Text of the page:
This Company Will Pay Workers $1,000 to Get a Coronavirus Vaccine. Will More Follow Suit?

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Health experts agree that boosted vaccination rates are the best weapon against the new Delta variant. One company is going out of its way to entice workers to get a jab.

It's hard to read the news these days without the words "Delta variant" smacking you in the face. But the reality is that the coronavirus pandemic has taken a turn for the worse. Not only are cases up on a national level, but some cities are already beginning to impose mask mandates and other restrictions in an effort to curb the outbreak.

While social distancing measures and mask-wearing may play a role in limiting the spread of COVID-19, health experts seem to universally agree that getting more people vaccinated is the ticket to seeing case numbers decline. And one company is stepping up big time to entice workers to go out and get a jab.

A sweet financial incentive

Vanguard has just announced that it will be offering its employees $1,000 to get a COVID-19 vaccine. Like other employers, the company is requiring that its U.S. employees show proof of vaccination, and the deadline it's imposed for that is Oct. 1. But Vanguard is also going beyond just mandating vaccines -- it's giving workers a very good reason to sign up for one sooner rather than later.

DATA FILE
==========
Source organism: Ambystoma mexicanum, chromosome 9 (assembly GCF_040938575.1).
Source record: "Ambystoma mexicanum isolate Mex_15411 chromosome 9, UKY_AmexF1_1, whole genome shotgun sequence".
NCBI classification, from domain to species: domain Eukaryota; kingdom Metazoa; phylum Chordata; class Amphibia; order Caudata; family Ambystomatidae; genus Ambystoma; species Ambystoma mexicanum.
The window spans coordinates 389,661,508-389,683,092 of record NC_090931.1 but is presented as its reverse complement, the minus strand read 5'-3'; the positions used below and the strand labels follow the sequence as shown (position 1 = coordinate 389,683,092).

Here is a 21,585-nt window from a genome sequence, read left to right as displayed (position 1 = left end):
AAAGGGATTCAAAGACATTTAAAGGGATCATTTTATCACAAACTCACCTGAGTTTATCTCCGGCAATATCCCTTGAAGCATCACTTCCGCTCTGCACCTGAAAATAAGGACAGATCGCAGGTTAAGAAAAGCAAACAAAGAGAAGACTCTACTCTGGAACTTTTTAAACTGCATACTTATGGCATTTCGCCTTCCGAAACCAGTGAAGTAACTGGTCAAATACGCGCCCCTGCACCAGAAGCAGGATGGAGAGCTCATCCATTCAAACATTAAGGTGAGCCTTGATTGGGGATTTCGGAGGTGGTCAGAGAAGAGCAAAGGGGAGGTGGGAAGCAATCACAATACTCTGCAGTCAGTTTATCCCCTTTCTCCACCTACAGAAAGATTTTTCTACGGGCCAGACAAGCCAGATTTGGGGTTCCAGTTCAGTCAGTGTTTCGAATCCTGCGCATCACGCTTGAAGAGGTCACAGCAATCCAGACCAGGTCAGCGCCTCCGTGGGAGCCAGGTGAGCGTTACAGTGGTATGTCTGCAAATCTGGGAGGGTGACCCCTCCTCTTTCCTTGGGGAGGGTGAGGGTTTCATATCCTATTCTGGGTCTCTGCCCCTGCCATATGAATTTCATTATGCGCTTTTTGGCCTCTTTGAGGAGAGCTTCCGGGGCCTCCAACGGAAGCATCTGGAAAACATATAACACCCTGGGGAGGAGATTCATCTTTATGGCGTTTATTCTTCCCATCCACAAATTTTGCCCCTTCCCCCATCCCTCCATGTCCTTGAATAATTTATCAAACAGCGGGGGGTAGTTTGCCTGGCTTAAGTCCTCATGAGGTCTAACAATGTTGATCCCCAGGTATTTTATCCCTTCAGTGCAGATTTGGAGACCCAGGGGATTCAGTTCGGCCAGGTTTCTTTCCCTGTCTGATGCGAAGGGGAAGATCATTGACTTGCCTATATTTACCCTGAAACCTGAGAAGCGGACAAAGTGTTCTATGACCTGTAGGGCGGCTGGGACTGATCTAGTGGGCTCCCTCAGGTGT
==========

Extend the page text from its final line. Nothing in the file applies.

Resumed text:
Vanguard isn't the first company to offer financial incentives for getting vaccinated. Supermarket chain Kroger, for example, is giving employees $100 if they show proof of a vaccine, and other employers are offering up token incentives as well. But Vanguard is really going big in an effort to ramp up vaccination rates among its staff. And given the urgency to get people vaccinated, we may see more companies follow in its lead.

A $1,000 vaccine incentive could be a game changer for the many Americans who live paycheck to paycheck without any money in their savings accounts. That $1,000 could also go a long way toward helping people get out of debt or deal with other financial challenges they've experienced. And for those who are already in a good place financially, an extra $1,000 in hand could be the ticket to a late summer vacation, a mobile phone or laptop upgrade, or even a series of nights out -- which will be safer to enjoy after receiving a vaccine.

Right now, the coronavirus situation is just plain not good. Hospitals are once again getting overwhelmed in areas of the country with low vaccination rates, and the spread of the outbreak already seems to be hindering our economic recovery, as evidenced by the lower-than-expected number of new jobs that were added in July.

A big reason for all of this boils down to vaccine hesitancy. And while some people may be avoiding a vaccine due to fear, others may be putting it off because it's simply not a priority. By giving workers a huge financial incentive to go out and get vaccinated, Vanguard is clearly doing its part to help keep the outbreak at bay. And we may see more companies follow in its steps in an effort to help the country on a whole put the pandemic behind us.

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